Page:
Title: Oral History Interview with Naomi Sizemore Trammel, March 25, 1980. Interview H-0258.
Interviewer: Tullos, Allen
Interviewee: Trammel, Naomi Sizemore
Subjects: Greenville (S.C.)--Social life and customs Women in the textile industry Textile workers--North Carolina--Health and hygiene Children--Employment--South Carolina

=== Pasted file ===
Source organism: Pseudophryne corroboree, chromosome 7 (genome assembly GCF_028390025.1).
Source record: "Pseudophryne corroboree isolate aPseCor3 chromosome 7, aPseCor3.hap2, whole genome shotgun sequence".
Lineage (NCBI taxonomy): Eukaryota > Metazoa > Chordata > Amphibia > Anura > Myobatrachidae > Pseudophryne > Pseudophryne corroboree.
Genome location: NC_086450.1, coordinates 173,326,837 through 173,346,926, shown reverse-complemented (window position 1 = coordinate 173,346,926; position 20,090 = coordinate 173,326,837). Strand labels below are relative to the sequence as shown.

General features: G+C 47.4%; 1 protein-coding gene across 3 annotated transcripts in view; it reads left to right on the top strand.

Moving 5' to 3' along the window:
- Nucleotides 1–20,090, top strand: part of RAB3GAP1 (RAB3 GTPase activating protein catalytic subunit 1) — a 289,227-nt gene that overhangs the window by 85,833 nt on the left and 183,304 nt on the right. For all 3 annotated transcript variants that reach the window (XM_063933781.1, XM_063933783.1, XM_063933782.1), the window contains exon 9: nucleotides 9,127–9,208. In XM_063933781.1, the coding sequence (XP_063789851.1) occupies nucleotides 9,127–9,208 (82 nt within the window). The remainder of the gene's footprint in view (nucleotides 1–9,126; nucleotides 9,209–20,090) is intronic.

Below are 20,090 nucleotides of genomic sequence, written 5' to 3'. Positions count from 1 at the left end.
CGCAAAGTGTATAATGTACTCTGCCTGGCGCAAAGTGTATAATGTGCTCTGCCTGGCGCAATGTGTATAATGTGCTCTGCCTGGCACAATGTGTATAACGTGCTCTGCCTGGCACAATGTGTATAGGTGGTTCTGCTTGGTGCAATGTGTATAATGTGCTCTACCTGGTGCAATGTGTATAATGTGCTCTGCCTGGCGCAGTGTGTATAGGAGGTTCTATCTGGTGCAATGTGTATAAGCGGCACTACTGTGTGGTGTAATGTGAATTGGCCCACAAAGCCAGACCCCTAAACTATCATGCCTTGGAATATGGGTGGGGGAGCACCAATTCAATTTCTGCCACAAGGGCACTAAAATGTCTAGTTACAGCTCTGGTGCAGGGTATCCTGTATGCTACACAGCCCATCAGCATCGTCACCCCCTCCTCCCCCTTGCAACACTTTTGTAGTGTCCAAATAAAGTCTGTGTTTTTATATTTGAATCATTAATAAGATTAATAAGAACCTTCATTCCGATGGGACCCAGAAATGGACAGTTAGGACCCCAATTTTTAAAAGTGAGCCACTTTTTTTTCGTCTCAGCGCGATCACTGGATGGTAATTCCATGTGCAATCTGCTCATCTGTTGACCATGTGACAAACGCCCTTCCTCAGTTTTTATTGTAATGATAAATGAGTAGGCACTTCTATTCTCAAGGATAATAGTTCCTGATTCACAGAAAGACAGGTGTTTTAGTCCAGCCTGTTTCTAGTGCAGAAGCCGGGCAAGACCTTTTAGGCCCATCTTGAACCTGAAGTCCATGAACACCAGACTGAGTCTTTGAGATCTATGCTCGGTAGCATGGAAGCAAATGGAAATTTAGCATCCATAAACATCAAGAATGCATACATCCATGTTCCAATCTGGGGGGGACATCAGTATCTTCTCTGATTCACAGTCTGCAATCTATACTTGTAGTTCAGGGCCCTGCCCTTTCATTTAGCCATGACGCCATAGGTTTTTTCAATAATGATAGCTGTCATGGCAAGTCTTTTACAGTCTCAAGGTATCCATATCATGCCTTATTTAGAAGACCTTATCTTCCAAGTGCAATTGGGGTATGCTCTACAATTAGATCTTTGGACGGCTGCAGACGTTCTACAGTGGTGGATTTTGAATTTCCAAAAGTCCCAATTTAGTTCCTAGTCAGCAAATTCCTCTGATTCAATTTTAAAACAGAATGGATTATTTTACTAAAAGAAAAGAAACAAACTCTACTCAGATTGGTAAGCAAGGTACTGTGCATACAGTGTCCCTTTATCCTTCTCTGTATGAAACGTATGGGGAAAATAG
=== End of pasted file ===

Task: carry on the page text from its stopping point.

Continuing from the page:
Abstract: Naomi Sizemore Trammel grew up in the country but found it necessary to move to a nearby mill town at the age of ten when her parents died and she and her older sister had to support themselves. Trammel began a lifetime of textile mill labor in the spinning room of Victor Mill in Greer, South Carolina. She describes her experiences there and at two other mills before she left the working world at mid-century. Trammel began work as a child, but her job did not prevent her from having fun. In fact, for the duration of her employment in the mill industry, she recalls working at a comfortable pace and finding time for recreation. This interview offers a modicum of insights into mill work in early twentieth-century South Carolina and one mill worker's experience of some of the formative events of the era, including the Great Depression and the 1918 influenza epidemic.